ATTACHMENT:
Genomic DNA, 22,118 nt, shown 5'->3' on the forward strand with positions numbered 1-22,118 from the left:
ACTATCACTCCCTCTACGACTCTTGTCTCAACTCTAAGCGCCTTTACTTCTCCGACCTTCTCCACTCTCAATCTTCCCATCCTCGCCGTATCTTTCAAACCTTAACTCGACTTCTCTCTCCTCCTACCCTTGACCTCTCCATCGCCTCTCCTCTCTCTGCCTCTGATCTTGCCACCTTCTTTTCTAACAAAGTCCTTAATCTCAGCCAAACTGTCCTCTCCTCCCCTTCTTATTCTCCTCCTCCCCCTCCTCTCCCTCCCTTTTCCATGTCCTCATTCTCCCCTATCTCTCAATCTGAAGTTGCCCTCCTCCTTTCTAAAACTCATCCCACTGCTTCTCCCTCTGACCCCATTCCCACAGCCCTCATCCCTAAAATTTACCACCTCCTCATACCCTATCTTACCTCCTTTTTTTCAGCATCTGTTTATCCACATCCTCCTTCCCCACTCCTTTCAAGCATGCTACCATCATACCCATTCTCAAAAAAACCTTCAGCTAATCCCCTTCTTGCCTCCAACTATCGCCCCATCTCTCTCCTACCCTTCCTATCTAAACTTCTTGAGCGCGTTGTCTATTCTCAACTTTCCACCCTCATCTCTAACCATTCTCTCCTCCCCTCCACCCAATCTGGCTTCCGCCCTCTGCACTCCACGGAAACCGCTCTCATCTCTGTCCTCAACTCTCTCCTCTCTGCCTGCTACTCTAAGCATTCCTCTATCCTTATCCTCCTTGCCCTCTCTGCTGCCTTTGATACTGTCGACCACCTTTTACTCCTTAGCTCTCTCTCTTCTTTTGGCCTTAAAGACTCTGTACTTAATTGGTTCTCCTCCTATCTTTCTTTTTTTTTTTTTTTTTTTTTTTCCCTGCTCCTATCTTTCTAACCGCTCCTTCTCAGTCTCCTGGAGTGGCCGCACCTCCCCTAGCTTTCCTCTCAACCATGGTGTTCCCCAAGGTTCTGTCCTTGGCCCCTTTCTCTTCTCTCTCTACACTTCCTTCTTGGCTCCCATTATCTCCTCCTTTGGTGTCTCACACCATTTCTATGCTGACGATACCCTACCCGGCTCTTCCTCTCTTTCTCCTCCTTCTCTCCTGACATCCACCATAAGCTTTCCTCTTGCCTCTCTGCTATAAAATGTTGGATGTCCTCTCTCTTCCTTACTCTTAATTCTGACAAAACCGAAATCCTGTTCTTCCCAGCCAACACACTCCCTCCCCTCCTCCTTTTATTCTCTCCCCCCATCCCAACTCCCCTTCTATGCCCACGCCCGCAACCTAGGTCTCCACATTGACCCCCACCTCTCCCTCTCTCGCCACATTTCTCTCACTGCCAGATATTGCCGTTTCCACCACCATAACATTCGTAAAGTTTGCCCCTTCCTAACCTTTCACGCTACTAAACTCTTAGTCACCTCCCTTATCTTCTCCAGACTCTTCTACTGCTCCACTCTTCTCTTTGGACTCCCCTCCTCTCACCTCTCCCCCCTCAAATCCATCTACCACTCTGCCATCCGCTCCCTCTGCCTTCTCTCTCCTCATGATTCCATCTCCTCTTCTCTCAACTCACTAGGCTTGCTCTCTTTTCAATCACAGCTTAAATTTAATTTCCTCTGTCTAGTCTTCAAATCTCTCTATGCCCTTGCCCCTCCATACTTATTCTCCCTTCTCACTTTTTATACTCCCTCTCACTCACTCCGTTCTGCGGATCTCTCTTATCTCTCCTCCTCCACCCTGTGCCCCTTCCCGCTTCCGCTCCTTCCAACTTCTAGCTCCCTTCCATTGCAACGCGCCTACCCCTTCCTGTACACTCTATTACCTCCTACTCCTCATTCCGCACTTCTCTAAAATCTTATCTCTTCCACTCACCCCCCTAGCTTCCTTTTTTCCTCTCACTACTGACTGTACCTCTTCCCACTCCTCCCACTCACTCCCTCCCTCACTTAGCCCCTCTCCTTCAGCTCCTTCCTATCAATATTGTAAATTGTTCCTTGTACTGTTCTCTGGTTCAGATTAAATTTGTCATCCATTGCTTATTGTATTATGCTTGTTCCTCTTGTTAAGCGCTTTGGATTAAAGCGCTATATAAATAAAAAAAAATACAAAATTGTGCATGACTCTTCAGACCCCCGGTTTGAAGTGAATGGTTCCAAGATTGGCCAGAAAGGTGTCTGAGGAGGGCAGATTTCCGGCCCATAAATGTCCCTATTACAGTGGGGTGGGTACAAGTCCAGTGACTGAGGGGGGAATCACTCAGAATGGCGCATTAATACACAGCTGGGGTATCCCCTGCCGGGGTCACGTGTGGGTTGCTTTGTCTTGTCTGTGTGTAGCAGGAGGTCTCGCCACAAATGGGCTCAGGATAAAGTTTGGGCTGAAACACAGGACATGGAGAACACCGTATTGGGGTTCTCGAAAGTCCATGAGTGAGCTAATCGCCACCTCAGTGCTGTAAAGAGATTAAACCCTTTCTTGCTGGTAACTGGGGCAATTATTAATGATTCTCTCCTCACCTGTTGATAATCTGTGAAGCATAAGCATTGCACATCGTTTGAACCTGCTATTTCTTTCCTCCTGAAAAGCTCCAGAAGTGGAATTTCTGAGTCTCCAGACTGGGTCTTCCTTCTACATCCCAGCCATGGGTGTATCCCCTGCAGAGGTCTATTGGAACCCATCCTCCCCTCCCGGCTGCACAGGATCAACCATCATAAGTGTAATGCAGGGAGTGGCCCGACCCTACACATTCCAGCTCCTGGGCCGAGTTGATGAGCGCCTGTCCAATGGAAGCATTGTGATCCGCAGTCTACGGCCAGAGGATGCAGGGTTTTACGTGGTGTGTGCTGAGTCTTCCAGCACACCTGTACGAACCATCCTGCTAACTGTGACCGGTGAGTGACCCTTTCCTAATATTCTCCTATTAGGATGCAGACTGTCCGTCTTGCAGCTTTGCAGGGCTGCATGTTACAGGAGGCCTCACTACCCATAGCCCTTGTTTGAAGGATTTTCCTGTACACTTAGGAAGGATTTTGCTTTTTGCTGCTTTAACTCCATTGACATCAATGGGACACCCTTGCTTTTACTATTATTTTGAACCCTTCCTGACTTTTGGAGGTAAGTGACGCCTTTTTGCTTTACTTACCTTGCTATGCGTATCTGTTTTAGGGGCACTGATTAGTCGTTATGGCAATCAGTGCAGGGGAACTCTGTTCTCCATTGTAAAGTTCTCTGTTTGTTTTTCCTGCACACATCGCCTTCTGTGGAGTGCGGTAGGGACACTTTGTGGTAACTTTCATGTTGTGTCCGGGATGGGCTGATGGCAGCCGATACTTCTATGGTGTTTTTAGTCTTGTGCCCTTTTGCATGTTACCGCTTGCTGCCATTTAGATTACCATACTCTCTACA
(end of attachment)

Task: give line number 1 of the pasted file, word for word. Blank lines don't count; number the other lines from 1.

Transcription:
Genomic DNA, 22,118 nt, shown 5'->3' on the forward strand with positions numbered 1-22,118 from the left: